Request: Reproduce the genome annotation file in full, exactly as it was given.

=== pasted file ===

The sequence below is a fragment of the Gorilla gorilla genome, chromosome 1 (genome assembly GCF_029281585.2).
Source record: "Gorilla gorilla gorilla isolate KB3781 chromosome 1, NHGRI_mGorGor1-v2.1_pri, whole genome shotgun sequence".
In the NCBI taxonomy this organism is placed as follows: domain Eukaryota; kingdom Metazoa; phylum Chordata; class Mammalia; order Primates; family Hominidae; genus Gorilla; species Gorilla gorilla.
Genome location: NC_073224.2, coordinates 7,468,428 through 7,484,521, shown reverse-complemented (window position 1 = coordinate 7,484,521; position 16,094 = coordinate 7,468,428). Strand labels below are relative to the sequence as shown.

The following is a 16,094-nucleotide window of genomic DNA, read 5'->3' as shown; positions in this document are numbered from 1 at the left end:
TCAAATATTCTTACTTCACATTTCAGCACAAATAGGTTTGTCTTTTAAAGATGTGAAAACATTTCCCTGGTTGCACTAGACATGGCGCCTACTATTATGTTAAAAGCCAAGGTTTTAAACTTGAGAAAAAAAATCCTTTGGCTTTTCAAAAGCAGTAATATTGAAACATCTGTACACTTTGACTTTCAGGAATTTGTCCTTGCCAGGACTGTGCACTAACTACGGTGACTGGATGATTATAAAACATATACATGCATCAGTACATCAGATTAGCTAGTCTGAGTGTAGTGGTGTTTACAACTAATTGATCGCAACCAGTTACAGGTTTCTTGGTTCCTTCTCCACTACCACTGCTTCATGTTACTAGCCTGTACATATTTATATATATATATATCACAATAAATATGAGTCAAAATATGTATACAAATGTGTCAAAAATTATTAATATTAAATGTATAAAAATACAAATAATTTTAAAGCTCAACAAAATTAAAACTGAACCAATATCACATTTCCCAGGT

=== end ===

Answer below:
The sequence below is a fragment of the Gorilla gorilla genome, chromosome 1 (genome assembly GCF_029281585.2).
Source record: "Gorilla gorilla gorilla isolate KB3781 chromosome 1, NHGRI_mGorGor1-v2.1_pri, whole genome shotgun sequence".
In the NCBI taxonomy this organism is placed as follows: domain Eukaryota; kingdom Metazoa; phylum Chordata; class Mammalia; order Primates; family Hominidae; genus Gorilla; species Gorilla gorilla.
Genome location: NC_073224.2, coordinates 7,468,428 through 7,484,521, shown reverse-complemented (window position 1 = coordinate 7,484,521; position 16,094 = coordinate 7,468,428). Strand labels below are relative to the sequence as shown.

The following is a 16,094-nucleotide window of genomic DNA, read 5'->3' as shown; positions in this document are numbered from 1 at the left end:
TCAAATATTCTTACTTCACATTTCAGCACAAATAGGTTTGTCTTTTAAAGATGTGAAAACATTTCCCTGGTTGCACTAGACATGGCGCCTACTATTATGTTAAAAGCCAAGGTTTTAAACTTGAGAAAAAAAATCCTTTGGCTTTTCAAAAGCAGTAATATTGAAACATCTGTACACTTTGACTTTCAGGAATTTGTCCTTGCCAGGACTGTGCACTAACTACGGTGACTGGATGATTATAAAACATATACATGCATCAGTACATCAGATTAGCTAGTCTGAGTGTAGTGGTGTTTACAACTAATTGATCGCAACCAGTTACAGGTTTCTTGGTTCCTTCTCCACTACCACTGCTTCATGTTACTAGCCTGTACATATTTATATATATATATATCACAATAAATATGAGTCAAAATATGTATACAAATGTGTCAAAAATTATTAATATTAAATGTATAAAAATACAAATAATTTTAAAGCTCAACAAAATTAAAACTGAACCAATATCACATTTCCCAGGT